Lastly, and I hope this doesn’t hurt anyone feelings, because my objective is to make you think, not emote: I don’t think you really want my vote. I actively sought out your perspective. I tuned in regularly, for months, to your biggest media project, your serious effort to get your message out: Air America Radio. I listened all day on Good Friday as host after host mocked people like me for believing in Jesus’s life, death, and resurrection. I listened as Janeane Garofalo, who was one of my favorite comedians for years, expressed hatred and disgust for Bush voters so vile that I ended my live stream feeling assaulted, as if I’d been vomited on. I listened the night that Mike Malloy told a young Republican to hang up the phone and go open a vein. I listened to pure, unadulterated venom that was so intense I sometimes cut the stream and cried. Tonight, your spokespeople on AAR have been calling people like me “snake-handling evangelicals,” and that was about the kindest thing I heard. Um…y’all? I’ve lived in the South my entire life and have never met a single snake-handler. Your attitudes, language, and behavior toward people like me: reasonable, thinking Christians who are quite moderate politically and who are just as well-informed as you are (yes, I’ve read all the PNAC essays, too, and yes, they scare me, too) is reminiscent of nothing so much as an abusive ex-lover, a crazy and drunken stalker. “I’ll make you love me, or you’ll regret it, you worthless bitch! Come here and let me beat you over the head and tell you how stupid and worthless you are! Then you’ll see it my way!”
I tried so hard to give you guys a chance. I’m young, I’m not extremely religious, and I’m supportive of liberal ideals like fighting for higher wages, stopping outsourcing of jobs, and standing up for the little guy. I wanted to vote Democratic this time, more than I can possibly put into words. You just didn’t give me the option.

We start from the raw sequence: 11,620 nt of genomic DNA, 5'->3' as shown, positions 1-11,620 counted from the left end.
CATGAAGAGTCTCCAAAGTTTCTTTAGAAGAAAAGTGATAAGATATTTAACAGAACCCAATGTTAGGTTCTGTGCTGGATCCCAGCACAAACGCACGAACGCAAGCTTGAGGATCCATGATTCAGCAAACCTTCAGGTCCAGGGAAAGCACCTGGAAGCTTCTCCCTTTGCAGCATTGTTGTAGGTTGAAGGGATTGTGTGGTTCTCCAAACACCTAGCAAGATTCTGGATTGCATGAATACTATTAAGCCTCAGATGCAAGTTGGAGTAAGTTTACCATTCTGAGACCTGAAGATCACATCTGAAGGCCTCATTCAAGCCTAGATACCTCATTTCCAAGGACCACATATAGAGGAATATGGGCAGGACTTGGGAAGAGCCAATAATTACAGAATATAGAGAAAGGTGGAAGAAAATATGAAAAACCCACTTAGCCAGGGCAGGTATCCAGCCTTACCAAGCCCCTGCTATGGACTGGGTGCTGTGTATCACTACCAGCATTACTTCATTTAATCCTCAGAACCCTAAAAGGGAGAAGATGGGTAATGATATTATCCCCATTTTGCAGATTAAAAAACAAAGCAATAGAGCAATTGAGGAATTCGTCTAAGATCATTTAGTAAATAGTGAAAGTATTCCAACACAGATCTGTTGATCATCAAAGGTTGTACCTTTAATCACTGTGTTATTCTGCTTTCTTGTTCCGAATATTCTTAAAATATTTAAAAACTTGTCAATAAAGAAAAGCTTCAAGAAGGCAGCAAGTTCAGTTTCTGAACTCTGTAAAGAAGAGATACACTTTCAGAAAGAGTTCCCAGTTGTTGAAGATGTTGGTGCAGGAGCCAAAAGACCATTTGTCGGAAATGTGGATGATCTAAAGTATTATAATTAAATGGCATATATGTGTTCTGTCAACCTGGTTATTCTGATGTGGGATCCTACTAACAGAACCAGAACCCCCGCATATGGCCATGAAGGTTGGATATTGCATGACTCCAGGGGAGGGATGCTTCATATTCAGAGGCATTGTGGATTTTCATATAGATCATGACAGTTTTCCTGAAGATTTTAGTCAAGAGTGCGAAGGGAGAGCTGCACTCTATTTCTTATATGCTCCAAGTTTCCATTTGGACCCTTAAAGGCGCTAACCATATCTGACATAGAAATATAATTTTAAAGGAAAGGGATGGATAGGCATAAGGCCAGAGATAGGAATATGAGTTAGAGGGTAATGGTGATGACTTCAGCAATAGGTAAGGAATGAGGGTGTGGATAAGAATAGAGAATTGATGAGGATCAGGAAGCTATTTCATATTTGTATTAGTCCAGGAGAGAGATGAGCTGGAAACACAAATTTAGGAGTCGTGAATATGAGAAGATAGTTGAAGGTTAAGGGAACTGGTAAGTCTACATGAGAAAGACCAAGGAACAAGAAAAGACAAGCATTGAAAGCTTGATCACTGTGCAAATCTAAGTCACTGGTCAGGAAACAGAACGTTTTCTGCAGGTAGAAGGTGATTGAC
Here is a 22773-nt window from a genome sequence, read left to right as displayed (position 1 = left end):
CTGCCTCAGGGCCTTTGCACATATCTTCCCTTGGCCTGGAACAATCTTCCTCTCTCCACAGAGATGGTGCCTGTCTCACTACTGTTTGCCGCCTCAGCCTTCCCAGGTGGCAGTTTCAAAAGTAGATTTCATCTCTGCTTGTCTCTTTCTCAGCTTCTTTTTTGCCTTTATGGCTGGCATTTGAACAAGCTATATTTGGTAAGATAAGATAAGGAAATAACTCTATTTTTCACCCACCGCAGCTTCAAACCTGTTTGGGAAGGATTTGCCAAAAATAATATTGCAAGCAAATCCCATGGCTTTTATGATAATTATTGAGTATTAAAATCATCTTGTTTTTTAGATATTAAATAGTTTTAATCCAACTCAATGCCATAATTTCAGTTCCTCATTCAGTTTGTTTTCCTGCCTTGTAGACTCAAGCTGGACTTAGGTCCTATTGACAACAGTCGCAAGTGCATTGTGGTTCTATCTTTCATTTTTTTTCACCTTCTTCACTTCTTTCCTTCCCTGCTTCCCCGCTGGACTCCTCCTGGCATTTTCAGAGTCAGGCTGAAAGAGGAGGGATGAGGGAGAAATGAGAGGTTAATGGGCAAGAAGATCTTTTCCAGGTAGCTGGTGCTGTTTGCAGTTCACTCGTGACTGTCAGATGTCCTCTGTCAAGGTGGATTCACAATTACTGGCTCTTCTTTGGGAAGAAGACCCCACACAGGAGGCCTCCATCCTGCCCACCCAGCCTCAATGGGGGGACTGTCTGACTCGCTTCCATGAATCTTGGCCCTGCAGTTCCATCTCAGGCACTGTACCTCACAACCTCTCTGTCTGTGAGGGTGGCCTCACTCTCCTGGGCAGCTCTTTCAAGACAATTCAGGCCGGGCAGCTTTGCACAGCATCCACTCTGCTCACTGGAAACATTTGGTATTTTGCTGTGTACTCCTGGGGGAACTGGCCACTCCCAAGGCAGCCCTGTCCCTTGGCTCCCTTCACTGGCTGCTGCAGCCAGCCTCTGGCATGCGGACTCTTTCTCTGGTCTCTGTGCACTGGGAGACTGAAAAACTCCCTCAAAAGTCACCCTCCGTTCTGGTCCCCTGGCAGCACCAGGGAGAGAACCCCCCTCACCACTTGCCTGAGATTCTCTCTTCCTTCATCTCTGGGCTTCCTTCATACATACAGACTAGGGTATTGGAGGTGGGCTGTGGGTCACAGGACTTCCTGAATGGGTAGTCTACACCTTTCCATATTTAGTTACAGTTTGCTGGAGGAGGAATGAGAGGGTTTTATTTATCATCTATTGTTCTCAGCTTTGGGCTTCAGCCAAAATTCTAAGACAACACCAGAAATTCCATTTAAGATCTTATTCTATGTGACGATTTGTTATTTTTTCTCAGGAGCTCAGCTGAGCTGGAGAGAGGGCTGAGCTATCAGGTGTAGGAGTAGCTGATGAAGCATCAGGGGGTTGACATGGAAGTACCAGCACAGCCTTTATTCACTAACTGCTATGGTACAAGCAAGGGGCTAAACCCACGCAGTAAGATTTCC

President Bush won on values, yes, but not hatred of gays or any other stereotype you have in your head about Bush voters like me.

He won because he has values, clearly defined values, and even though I agree with little of what he believes, at least I know what he believes. At least I know that he really does believe in something. At least I know that he will do what he says he will do.

That’s disgustingly little, but unbelievably – you offered me less.

So, if you want my vote next time, and the vote of all my close friends, and the millions more like us that you refuse to believe exists, it’s pretty simple: take positions and don’t waffle on them. Stand up for America, especially with regard to terrorism. Shut up about what Germany and France think. Stop pretending that the only way to become wealthy in America is to cheat, for the sake of those of us who still want to get there. Treat the President with at least as much civility, if not respect, as you would’ve wanted right-wingers to give a President Kerry. Most importantly, please, please please, please, please, please stop abusing me. No more verbal and psychological and emotional savagery. Treat me like a voter whose vote you would actually appreciate getting, and you will get it.

Do you maybe, just maybe, see where I’m coming from?

I doubt it. But I had to try.

Sincerely,

A Very Sad American